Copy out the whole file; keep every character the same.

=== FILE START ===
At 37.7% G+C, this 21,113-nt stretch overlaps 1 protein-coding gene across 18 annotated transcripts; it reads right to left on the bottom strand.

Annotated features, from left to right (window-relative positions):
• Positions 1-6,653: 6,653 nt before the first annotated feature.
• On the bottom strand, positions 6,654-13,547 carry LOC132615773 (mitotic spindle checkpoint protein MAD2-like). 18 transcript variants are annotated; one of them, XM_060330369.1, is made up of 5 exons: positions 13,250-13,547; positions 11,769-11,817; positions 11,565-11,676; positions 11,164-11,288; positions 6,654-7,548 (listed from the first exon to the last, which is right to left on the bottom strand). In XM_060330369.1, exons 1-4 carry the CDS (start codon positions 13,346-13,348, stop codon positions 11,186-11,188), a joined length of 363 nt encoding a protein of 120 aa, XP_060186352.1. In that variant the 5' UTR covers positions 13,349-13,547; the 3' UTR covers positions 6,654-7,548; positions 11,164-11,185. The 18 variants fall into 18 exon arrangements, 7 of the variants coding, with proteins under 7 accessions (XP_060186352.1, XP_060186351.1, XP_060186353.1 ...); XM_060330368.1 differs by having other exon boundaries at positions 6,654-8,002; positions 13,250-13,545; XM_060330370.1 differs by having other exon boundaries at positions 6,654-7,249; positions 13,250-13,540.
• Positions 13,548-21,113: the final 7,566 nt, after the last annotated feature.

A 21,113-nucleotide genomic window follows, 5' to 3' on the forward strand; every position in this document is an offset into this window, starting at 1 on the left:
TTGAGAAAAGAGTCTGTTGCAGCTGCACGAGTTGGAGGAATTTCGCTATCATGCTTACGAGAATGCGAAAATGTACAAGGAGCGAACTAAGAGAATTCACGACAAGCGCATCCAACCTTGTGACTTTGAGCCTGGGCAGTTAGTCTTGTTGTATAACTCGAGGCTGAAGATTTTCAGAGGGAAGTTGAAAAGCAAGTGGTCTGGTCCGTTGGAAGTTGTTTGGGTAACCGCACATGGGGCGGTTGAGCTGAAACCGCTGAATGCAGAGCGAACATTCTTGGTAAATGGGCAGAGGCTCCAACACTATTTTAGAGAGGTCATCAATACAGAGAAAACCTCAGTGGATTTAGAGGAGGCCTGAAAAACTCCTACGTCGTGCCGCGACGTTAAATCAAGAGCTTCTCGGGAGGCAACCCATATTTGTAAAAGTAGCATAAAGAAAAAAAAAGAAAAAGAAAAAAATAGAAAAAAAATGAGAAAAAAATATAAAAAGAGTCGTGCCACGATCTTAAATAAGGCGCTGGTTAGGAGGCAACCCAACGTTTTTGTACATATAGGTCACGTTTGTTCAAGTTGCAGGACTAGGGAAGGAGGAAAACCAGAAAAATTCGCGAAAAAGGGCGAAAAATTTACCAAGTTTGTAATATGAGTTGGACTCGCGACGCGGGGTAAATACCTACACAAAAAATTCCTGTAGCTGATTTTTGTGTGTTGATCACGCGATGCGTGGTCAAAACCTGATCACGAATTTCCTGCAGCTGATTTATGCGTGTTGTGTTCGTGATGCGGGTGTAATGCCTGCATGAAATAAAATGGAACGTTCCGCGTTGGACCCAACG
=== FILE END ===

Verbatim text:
At 37.7% G+C, this 21,113-nt stretch overlaps 1 protein-coding gene across 18 annotated transcripts; it reads right to left on the bottom strand.

Annotated features, from left to right (window-relative positions):
• Positions 1-6,653: 6,653 nt before the first annotated feature.
• On the bottom strand, positions 6,654-13,547 carry LOC132615773 (mitotic spindle checkpoint protein MAD2-like). 18 transcript variants are annotated; one of them, XM_060330369.1, is made up of 5 exons: positions 13,250-13,547; positions 11,769-11,817; positions 11,565-11,676; positions 11,164-11,288; positions 6,654-7,548 (listed from the first exon to the last, which is right to left on the bottom strand). In XM_060330369.1, exons 1-4 carry the CDS (start codon positions 13,346-13,348, stop codon positions 11,186-11,188), a joined length of 363 nt encoding a protein of 120 aa, XP_060186352.1. In that variant the 5' UTR covers positions 13,349-13,547; the 3' UTR covers positions 6,654-7,548; positions 11,164-11,185. The 18 variants fall into 18 exon arrangements, 7 of the variants coding, with proteins under 7 accessions (XP_060186352.1, XP_060186351.1, XP_060186353.1 ...); XM_060330368.1 differs by having other exon boundaries at positions 6,654-8,002; positions 13,250-13,545; XM_060330370.1 differs by having other exon boundaries at positions 6,654-7,249; positions 13,250-13,540.
• Positions 13,548-21,113: the final 7,566 nt, after the last annotated feature.

A 21,113-nucleotide genomic window follows, 5' to 3' on the forward strand; every position in this document is an offset into this window, starting at 1 on the left:
TTGAGAAAAGAGTCTGTTGCAGCTGCACGAGTTGGAGGAATTTCGCTATCATGCTTACGAGAATGCGAAAATGTACAAGGAGCGAACTAAGAGAATTCACGACAAGCGCATCCAACCTTGTGACTTTGAGCCTGGGCAGTTAGTCTTGTTGTATAACTCGAGGCTGAAGATTTTCAGAGGGAAGTTGAAAAGCAAGTGGTCTGGTCCGTTGGAAGTTGTTTGGGTAACCGCACATGGGGCGGTTGAGCTGAAACCGCTGAATGCAGAGCGAACATTCTTGGTAAATGGGCAGAGGCTCCAACACTATTTTAGAGAGGTCATCAATACAGAGAAAACCTCAGTGGATTTAGAGGAGGCCTGAAAAACTCCTACGTCGTGCCGCGACGTTAAATCAAGAGCTTCTCGGGAGGCAACCCATATTTGTAAAAGTAGCATAAAGAAAAAAAAAGAAAAAGAAAAAAATAGAAAAAAAATGAGAAAAAAATATAAAAAGAGTCGTGCCACGATCTTAAATAAGGCGCTGGTTAGGAGGCAACCCAACGTTTTTGTACATATAGGTCACGTTTGTTCAAGTTGCAGGACTAGGGAAGGAGGAAAACCAGAAAAATTCGCGAAAAAGGGCGAAAAATTTACCAAGTTTGTAATATGAGTTGGACTCGCGACGCGGGGTAAATACCTACACAAAAAATTCCTGTAGCTGATTTTTGTGTGTTGATCACGCGATGCGTGGTCAAAACCTGATCACGAATTTCCTGCAGCTGATTTATGCGTGTTGTGTTCGTGATGCGGGTGTAATGCCTGCATGAAATAAAATGGAACGTTCCGCGTTGGACCCAACG